Origin stories and reboots are all the rage in Hollywood. A shared cinematic universe has become the latest trend ever since Marvel Studios shattered box office records with the creation of their one that mimics the comic book source material. It’s not surprising that movie producers would want to jump on the Marvel bandwagon. They essentially combined multiple franchises into one uber-franchise. This leads us into Universal’s latest attempt to revive their classic monsters, which were hugely successful back in the 30’s and 40’s. The idea of bringing Dracula, Frankenstein’s Monster, the Invisible Man, the Mummy, and all the others together in a clash of the macabre certainly sounds amazing on paper. However, Universal hasn’t exactly had the best of luck in bringing these characters to the modern era. The last time Universal teamed their monsters together was Van Helsing, which doesn’t inspire a tremendous amount of confidence.
Dracula Untold mixes history with fiction in a story set long before the events of Bram Stoker’s famed novel. Vlad Tepes (Luke Evans) is the prince of Wallachia in the region of what is now known as Romania. As a boy, Vlad was conscripted into the Ottoman Empire and trained as a ruthless soldier under the Turkish sultan. He slaughtered thousands, including women and children, to earn the nickname Vlad the Impaler due to his brutal method of dispatching victims.
Vlad has since left that life behind him to rule his land in peace with his wife, Mirena, and son, Ingeras (Art Parkinson). However, tranquility is not in the cards when the Turks and the sultan Mehmed II (Dominic Cooper), once Vlad’s adopted brother, come stomping into Wallachia. The Sultan demands 1000 boys to be handed over to the Ottoman Empire along with Ingeras. Left with an impossible choice, sacrifice their sons or refuse and be slaughtered by a vastly superior army, Vlad seeks desperate help from a Master Vampire (Charles Dance) who dwells in a cave atop Broken Tooth Mountain.
Drinking the creature’s blood, Vlad will be given the powers of a vampire for three days. Should he stave off his thirst for human blood, his humanity will be restored. However, if he were to give in, then he would be cursed to live forever as a vampire.
Dracula Untold has an uphill battle remaking Dracula into a tragic hero. Let’s face it, if a guy impales so many people that he becomes known as the Impaler, he might not be sympathetic. Screenwriters Matt Sazama and Burk Sharpless (the upcoming Gods of Egypt) conveniently gloss over this minor detail to craft Vlad into a brooding avenger in the mold of Batman. The bat analogy is apropos Vlad is able to transform into a flock of the nocturnal creatures as he tears through dozens of his enemies. Unfortunately, most of the film’s action sequences occur at night and most of the set pieces are lost in the darkness. Not that we’re missing much, a bloodless, PG-13 vampire flick isn’t much fun and first-time director Gary Shore doesn’t bring a lot of style to the proceedings.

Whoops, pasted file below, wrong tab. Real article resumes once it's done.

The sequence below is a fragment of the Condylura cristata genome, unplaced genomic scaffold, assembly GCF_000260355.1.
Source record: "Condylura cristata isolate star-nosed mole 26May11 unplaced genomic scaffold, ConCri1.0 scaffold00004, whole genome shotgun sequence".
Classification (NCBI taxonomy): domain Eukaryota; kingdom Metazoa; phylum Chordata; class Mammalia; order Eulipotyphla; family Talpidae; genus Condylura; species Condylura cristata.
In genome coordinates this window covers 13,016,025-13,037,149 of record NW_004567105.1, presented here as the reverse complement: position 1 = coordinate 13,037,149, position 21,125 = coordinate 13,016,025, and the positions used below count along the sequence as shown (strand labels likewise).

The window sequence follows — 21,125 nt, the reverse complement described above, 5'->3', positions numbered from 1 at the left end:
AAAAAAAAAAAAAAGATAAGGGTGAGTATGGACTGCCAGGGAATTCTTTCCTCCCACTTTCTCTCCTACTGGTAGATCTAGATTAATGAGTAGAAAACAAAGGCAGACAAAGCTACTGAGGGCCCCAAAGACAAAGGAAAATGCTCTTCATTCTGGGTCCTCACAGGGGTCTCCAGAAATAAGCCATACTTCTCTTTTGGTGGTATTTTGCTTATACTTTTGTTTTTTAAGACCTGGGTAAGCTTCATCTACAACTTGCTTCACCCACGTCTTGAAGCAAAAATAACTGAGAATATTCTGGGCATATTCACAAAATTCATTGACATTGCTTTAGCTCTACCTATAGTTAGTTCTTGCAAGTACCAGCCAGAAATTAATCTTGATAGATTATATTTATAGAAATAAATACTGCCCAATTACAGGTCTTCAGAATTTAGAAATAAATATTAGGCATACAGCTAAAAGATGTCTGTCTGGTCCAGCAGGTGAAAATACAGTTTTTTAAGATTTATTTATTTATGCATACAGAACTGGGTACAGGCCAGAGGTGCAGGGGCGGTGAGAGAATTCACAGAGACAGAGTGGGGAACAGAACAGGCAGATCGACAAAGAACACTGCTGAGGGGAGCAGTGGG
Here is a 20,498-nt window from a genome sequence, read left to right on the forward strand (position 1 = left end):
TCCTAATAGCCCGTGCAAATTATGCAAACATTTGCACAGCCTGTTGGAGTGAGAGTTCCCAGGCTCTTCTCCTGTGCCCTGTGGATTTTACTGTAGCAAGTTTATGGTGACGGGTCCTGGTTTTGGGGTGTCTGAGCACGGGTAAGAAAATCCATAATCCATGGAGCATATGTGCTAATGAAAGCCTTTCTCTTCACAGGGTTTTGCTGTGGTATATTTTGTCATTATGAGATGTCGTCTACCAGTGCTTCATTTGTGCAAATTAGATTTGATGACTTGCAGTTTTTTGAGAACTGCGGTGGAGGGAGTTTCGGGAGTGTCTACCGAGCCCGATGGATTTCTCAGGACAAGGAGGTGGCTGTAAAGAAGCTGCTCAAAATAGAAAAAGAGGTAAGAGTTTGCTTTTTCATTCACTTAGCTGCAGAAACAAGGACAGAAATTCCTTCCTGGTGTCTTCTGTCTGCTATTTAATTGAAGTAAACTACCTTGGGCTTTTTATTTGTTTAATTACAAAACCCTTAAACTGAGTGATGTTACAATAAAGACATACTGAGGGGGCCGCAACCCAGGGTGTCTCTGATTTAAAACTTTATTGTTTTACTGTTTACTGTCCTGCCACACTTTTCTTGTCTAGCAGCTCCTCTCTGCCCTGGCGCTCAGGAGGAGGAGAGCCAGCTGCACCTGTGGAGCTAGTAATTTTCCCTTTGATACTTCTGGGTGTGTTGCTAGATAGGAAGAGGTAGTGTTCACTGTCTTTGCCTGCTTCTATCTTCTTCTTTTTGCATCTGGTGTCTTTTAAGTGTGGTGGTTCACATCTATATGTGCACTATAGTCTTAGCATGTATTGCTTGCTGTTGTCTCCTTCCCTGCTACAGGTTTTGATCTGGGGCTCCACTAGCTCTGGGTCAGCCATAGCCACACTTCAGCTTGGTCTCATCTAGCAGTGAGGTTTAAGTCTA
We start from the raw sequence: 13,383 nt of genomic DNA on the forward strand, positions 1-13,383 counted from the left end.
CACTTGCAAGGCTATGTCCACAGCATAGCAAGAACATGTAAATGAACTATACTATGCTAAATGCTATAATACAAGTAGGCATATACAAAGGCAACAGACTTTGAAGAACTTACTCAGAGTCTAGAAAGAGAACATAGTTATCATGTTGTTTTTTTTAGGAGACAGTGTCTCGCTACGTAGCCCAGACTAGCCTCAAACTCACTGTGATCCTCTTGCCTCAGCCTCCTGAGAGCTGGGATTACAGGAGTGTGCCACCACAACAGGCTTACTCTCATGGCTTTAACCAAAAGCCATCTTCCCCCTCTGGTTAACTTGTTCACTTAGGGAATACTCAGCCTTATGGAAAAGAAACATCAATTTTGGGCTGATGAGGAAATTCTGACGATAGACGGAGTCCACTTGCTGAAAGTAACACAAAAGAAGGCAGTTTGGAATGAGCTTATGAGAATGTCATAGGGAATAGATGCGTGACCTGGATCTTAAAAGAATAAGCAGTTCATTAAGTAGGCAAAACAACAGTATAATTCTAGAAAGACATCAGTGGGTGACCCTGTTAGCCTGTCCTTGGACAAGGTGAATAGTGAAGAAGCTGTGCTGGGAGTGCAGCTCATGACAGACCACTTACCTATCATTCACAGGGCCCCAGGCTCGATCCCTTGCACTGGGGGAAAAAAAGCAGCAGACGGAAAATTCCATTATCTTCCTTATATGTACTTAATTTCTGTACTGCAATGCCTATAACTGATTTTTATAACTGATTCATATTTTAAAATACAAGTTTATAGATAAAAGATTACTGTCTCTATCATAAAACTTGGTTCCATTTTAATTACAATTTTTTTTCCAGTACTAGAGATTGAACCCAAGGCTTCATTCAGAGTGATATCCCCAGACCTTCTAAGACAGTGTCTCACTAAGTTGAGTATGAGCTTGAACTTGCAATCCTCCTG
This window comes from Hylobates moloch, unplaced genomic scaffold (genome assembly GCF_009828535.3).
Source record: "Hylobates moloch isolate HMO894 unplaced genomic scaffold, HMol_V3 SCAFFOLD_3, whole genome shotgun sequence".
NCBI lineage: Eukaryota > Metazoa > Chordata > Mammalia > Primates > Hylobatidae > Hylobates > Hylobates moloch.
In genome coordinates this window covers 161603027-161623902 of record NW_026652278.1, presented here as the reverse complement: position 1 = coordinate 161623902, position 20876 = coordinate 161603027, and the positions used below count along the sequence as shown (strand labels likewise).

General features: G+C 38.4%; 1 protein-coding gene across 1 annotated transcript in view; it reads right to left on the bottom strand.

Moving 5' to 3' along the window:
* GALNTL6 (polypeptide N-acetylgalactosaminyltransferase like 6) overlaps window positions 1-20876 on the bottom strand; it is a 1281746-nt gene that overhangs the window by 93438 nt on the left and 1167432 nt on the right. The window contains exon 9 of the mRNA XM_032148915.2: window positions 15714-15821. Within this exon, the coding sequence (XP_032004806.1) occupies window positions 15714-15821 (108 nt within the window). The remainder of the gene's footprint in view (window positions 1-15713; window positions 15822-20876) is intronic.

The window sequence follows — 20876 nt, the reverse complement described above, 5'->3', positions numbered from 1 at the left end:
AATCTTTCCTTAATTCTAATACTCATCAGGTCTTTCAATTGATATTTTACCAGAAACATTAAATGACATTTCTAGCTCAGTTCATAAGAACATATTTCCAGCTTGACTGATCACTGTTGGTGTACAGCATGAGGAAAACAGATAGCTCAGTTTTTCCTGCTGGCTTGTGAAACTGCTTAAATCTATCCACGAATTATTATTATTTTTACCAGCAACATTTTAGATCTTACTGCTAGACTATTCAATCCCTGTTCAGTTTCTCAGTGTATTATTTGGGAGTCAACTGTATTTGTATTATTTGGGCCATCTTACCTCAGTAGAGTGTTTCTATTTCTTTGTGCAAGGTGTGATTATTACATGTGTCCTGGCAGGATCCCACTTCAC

Luke Evans has tremendous shoes to fill when it comes to inheriting the role of Count Dracula. There’s Bela Lugosi, Christopher Lee, Gary Oldman, and even Frank Langella. Evans is certainly suited for this version of Dracula the tortured, action hero though he never quite goes for the jugular. Current Cronenberg muse Sarah Gadon takes on the thankless role of Dracula’s wife, whose transparent role is to spur her husband onto his path of vengeance with her death. Dominic Cooper doesn’t convince as the power-hungry Mehmed. On the other hand, producers shamelessly cater to the Game of Thrones crowd with the additions of Art Parkinson, Paul Kaye, and a scene-chewing Charles Dance.
The video is presented in 1080p with an aspect ratio of 2.40:1. The transfer is well done though night scenes can be a bit murky. Black levels are strong with natural skin tones and bold colors.
The audio is presented in DTS-HD Master Audio 5.1. The sound is where the Blu-ray truly shines as it provides an immersive experience with swarms of bats swirling about. Swords clash with armor as bodies are stabbed and thrown with a pulpy splatter.
The Blu-ray includes an audio commentary track with Gary Shore and production designer Francois Audouy.
Luke Evans: Creating a Legend (19:46) is a picture-in-picture style video commentary with Evans discussing his work on the film.
Day in the Life: Luke Evans (10:05) is a video diary of the actor as he wakes up in the movie, heads to his trailer, puts on his costume, and goes to work.
Dracula Retold (6:55) is a featurette that delves into the actual history of Vlad the Impaler and his war with the Ottoman Empire.
Slaying 1000 (5:03) looks at how the filmmakers pieced together the first battle between the Turks and a newly empowered Vlad.
Land of Dracula is an interactive map that takes you to a selection of photo galleries, behind-the-scenes featurettes, and clips from the movie.
Rounding out the disc is an alternate opening (with optional commentary) and a collection of deleted scenes.
Film Value: 5/10
Dracula Untold is a muddled mixture of horror, fantasy, and action while trying to take a Christopher Nolan approach to revamp (no pun intended) an iconic character. The film’s final coda is a clumsy effort to set the stage for further franchises ala The Avengers. In the end, Dracula Untold was a tale not worth telling in the first place.